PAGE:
Pro-organic groups criticised the findings of the year-long review, which cost £120,000. They said that the conclusions, published in the American Journal of Clinical Nutrition, failed to take into account the impact of pesticides and herbicides. Organic farming bans artificial chemical fertilisers and has stricter animal welfare rules than conventional farming.
Dr Dangour said that, as a nutritionist, he was not qualified to look at pesticides. “There is a possibility that organic food has less pesticide residues, but this was not part of the review,” he said. “Potentially this may be an area for further research.” He added: “A small number of differences in nutrient content were found to exist between organically and conventionally produced crops and livestock, but these are unlikely to be of any public health relevance. “Our review indicates that there is currently no evidence to support the selection of organically over conventionally produced crops and livestock on the basis of nutritional supremacy.”
Among the differences identified by the study was a higher phosphorous content in organic food. Dr Dangour said: “Phosphorus is an important mineral and is available in everything we eat. It is important for public health but the difference in the content between organic and conventional foods was not statistically relevant in terms of health.” He added: “Acidity is also higher in organic produce but acidity is about taste and sensory perception and makes no difference at all for health.”
Nitrogen levels were found to be higher in conventional produce, but this was not surprising given the use of nitrogen as a fertiliser in commercial agriculture. But the levels posed no better or worse impacts on human health, the research said.
A study of 52,000 papers was made, but only 162 scientific papers published between January 1958 and February last year were deemed relevant, of which just 55 met the strict quality criteria for the study, Dr Dangour said.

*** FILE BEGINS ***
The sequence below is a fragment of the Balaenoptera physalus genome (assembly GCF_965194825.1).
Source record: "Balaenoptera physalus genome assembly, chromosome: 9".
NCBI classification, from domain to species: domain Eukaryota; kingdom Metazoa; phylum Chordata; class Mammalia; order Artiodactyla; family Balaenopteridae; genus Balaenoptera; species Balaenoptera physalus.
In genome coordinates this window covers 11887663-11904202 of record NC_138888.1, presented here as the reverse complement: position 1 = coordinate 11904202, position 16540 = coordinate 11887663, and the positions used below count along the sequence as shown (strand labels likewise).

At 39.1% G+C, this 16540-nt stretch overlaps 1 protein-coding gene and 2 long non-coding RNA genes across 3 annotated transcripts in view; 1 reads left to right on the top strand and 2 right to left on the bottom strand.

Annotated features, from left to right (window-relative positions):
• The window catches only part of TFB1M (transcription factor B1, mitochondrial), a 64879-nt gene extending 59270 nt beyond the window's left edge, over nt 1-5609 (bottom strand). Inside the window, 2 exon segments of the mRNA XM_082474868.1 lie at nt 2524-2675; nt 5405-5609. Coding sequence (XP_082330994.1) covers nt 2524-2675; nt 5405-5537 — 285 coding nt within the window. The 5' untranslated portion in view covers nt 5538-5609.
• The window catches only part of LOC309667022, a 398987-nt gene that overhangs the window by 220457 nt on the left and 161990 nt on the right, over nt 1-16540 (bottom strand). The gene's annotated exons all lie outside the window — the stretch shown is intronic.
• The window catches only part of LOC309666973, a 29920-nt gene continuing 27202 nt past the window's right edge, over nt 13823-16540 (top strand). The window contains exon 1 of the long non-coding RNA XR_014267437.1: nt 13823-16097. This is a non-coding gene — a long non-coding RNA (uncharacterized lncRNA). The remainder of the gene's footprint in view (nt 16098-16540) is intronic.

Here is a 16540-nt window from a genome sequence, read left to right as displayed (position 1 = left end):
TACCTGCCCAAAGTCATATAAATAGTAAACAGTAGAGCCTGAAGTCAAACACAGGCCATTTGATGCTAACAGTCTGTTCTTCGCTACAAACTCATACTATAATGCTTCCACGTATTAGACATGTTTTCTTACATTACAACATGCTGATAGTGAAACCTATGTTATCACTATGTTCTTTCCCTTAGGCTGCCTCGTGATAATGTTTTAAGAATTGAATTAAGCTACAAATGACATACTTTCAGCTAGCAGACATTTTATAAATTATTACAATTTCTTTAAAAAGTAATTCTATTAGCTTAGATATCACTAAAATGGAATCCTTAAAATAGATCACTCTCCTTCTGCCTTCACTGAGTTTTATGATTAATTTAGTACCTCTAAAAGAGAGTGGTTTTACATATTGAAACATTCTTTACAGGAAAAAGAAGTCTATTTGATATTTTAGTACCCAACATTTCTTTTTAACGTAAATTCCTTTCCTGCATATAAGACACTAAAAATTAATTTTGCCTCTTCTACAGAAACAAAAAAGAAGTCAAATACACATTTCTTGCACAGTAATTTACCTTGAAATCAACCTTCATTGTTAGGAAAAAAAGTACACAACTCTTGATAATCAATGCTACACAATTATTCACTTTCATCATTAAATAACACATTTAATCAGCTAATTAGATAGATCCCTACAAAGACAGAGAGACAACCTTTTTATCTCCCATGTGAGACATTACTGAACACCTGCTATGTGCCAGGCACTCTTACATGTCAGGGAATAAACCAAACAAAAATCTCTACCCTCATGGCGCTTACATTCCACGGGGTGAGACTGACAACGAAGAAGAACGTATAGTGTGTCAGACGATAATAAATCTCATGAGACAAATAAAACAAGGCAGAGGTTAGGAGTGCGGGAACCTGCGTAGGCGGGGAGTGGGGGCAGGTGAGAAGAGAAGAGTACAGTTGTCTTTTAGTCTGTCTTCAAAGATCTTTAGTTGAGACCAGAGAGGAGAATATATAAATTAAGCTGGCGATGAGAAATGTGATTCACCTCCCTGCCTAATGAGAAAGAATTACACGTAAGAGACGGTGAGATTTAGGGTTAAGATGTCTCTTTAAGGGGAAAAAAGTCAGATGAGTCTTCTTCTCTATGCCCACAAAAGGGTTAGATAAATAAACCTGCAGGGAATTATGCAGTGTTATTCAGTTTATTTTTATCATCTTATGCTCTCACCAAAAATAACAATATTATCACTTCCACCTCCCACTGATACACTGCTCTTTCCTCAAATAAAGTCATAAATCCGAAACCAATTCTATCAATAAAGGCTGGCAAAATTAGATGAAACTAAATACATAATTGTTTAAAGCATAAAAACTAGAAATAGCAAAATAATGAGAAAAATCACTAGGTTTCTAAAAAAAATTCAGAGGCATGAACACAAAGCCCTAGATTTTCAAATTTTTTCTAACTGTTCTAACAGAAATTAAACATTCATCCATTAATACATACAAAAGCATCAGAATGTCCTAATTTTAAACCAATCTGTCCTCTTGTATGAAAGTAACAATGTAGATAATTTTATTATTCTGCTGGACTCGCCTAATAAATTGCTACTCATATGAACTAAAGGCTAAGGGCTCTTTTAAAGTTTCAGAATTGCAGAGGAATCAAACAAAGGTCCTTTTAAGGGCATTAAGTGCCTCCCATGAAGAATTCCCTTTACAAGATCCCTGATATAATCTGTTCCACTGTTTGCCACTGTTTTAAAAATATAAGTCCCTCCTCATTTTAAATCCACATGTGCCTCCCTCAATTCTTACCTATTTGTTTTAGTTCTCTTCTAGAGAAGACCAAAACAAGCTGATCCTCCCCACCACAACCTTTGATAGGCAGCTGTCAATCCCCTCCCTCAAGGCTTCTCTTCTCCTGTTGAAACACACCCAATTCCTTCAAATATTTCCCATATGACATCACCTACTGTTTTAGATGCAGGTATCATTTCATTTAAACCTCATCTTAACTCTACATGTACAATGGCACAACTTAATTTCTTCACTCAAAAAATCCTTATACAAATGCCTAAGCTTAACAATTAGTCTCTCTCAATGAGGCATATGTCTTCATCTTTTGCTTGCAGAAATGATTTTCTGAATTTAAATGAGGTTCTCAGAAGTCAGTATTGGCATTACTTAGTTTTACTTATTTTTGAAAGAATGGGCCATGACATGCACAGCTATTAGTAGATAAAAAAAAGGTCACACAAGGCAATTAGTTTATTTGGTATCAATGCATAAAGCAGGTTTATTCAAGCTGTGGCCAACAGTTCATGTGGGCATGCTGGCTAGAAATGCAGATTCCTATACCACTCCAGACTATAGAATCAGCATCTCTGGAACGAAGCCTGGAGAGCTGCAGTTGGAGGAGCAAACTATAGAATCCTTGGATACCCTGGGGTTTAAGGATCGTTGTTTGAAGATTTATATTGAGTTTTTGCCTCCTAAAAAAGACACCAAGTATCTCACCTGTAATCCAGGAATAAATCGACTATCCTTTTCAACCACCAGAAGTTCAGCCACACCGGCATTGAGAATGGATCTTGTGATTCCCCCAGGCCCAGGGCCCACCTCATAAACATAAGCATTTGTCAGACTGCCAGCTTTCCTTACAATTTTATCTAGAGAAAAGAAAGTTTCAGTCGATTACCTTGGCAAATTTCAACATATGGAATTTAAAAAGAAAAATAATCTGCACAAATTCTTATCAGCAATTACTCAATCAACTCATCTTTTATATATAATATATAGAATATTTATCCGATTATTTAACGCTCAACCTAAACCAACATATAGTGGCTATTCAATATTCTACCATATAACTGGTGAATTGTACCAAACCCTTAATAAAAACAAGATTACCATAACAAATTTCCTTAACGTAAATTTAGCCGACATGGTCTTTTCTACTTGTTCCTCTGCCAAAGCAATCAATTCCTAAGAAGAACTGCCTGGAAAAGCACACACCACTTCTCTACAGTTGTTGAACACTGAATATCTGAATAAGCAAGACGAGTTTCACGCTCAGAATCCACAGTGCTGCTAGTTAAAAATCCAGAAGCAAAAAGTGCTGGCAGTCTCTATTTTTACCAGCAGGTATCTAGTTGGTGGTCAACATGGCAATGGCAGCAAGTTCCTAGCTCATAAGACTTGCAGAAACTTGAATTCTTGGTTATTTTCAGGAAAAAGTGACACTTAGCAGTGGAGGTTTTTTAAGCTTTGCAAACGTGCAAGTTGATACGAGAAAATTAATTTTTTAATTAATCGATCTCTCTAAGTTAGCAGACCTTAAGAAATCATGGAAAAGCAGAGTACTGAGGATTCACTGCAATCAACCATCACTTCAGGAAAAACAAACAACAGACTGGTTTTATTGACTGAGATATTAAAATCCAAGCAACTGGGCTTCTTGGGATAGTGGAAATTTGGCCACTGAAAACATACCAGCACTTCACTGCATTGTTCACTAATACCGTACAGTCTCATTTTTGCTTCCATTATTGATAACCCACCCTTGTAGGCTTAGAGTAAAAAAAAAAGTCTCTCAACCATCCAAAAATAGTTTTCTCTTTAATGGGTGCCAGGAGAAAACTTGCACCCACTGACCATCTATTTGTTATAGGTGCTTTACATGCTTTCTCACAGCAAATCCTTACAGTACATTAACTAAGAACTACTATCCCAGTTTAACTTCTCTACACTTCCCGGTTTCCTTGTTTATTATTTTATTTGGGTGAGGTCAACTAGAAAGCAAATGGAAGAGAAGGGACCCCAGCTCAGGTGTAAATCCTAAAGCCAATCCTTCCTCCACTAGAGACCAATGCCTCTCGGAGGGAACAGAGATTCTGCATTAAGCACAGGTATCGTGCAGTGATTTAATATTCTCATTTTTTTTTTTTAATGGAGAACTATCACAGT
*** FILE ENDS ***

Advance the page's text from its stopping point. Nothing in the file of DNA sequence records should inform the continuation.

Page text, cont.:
Twenty-three nutrients were analysed. In 20 categories there were no significant differences between production methods and the nutrient content. The differences detected were most likely to have been due to differences in fertiliser use and ripeness at harvest, and were unlikely to provide any health benefits.
The Soil Association challenged the conclusions that some nutritional differences between organic and conventional food were not important. It said it was particularly concerned that the researchers dismissed higher levels of beneficial nutrients in organic food — such as 53.6 higher levels of beta-carotene and 38.4 per cent more flavonoids in organic foods — according to the mean percentage difference of samples analysed. Dr Dangour was adamant that these were not relevant because of the level of standard error in the research — which was 37 per cent for beta-carotene and 10.6 per cent for flavonoids.
The authors said in their conclusion: “No evidence of a difference in content of nutrients and other substances between organically and conventionally produced crops and livestock products was detected for the majority of nutrient assessed in this review, suggesting that organically and conventionally produced crops and livestock products are broadly comparable in their nutrient content.”
Gill Fine, the FSA’s director of consumer choice, said: “This study does not mean that people should not eat organic food. What it shows is that there is little, if any, nutritional difference between organic and conventionally produced food and that there is no evidence of additional health benefits from eating organic food.”
In reaching their conclusions, the report's authors were accused of pre-empting a Brussels study being carried out by Carlo Leifert, Professor of Ecological Farming at Newcastle University, which is due to be published this year. [A Professor of ecological farming! Well. He would be an unbiased source to go to wouldn't he? But for all he knows about farming, does he know anything about nutrition?] Professor Leifert told The Times that his research found higher level of antioxidants — which help the body to combat cancer and cardiovascular disease — in organic foods. He said that the FSA did not want to admit that there was anything good in organic food. “The Government is worried they will then have to have a policy to make organic food available to everyone,” he said.